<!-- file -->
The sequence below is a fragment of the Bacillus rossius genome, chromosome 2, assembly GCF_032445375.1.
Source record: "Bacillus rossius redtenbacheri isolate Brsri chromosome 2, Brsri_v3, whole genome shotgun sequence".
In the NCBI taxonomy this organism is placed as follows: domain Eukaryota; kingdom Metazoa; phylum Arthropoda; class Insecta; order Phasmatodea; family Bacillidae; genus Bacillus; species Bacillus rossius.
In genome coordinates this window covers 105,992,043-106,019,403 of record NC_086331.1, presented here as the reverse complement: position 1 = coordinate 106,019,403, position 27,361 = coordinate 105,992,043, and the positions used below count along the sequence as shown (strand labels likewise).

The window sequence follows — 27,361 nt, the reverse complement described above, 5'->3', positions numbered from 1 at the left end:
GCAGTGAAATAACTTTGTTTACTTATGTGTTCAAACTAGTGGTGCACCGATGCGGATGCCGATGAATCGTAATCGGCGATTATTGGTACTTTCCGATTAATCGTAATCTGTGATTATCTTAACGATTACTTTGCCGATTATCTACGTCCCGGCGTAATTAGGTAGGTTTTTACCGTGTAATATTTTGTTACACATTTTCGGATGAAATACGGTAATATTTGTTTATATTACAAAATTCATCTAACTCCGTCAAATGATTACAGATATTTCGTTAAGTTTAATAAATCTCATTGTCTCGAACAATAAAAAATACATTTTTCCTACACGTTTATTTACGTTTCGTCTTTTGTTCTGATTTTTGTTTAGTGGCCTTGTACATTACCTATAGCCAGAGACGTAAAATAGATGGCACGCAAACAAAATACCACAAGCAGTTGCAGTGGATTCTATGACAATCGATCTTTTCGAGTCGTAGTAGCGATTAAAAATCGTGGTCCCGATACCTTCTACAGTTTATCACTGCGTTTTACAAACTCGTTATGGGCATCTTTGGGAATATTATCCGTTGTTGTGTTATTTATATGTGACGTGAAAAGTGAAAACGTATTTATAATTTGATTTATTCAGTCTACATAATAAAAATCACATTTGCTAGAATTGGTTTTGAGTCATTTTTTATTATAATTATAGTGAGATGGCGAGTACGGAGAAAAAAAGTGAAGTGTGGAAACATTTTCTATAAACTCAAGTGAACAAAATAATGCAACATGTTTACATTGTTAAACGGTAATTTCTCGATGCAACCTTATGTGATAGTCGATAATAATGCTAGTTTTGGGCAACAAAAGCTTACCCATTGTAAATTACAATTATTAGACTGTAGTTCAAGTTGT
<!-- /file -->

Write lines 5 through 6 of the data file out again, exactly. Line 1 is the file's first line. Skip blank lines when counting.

The window sequence follows — 27,361 nt, the reverse complement described above, 5'->3', positions numbered from 1 at the left end:
GCAGTGAAATAACTTTGTTTACTTATGTGTTCAAACTAGTGGTGCACCGATGCGGATGCCGATGAATCGTAATCGGCGATTATTGGTACTTTCCGATTAATCGTAATCTGTGATTATCTTAACGATTACTTTGCCGATTATCTACGTCCCGGCGTAATTAGGTAGGTTTTTACCGTGTAATATTTTGTTACACATTTTCGGATGAAATACGGTAATATTTGTTTATATTACAAAATTCATCTAACTCCGTCAAATGATTACAGATATTTCGTTAAGTTTAATAAATCTCATTGTCTCGAACAATAAAAAATACATTTTTCCTACACGTTTATTTACGTTTCGTCTTTTGTTCTGATTTTTGTTTAGTGGCCTTGTACATTACCTATAGCCAGAGACGTAAAATAGATGGCACGCAAACAAAATACCACAAGCAGTTGCAGTGGATTCTATGACAATCGATCTTTTCGAGTCGTAGTAGCGATTAAAAATCGTGGTCCCGATACCTTCTACAGTTTATCACTGCGTTTTACAAACTCGTTATGGGCATCTTTGGGAATATTATCCGTTGTTGTGTTATTTATATGTGACGTGAAAAGTGAAAACGTATTTATAATTTGATTTATTCAGTCTACATAATAAAAATCACATTTGCTAGAATTGGTTTTGAGTCATTTTTTATTATAATTATAGTGAGATGGCGAGTACGGAGAAAAAAAGTGAAGTGTGGAAACATTTTCTATAAACTCAAGTGAACAAAATAATGCAACATGTTTACATTGTTAAACGGTAATTTCTCGATGCAACCTTATGTGATAGTCGATAATAATGCTAGTTTTGGGCAACAAAAGCTTACCCATTGTAAATTACAATTATTAGACTGTAGTTCAAGTTGT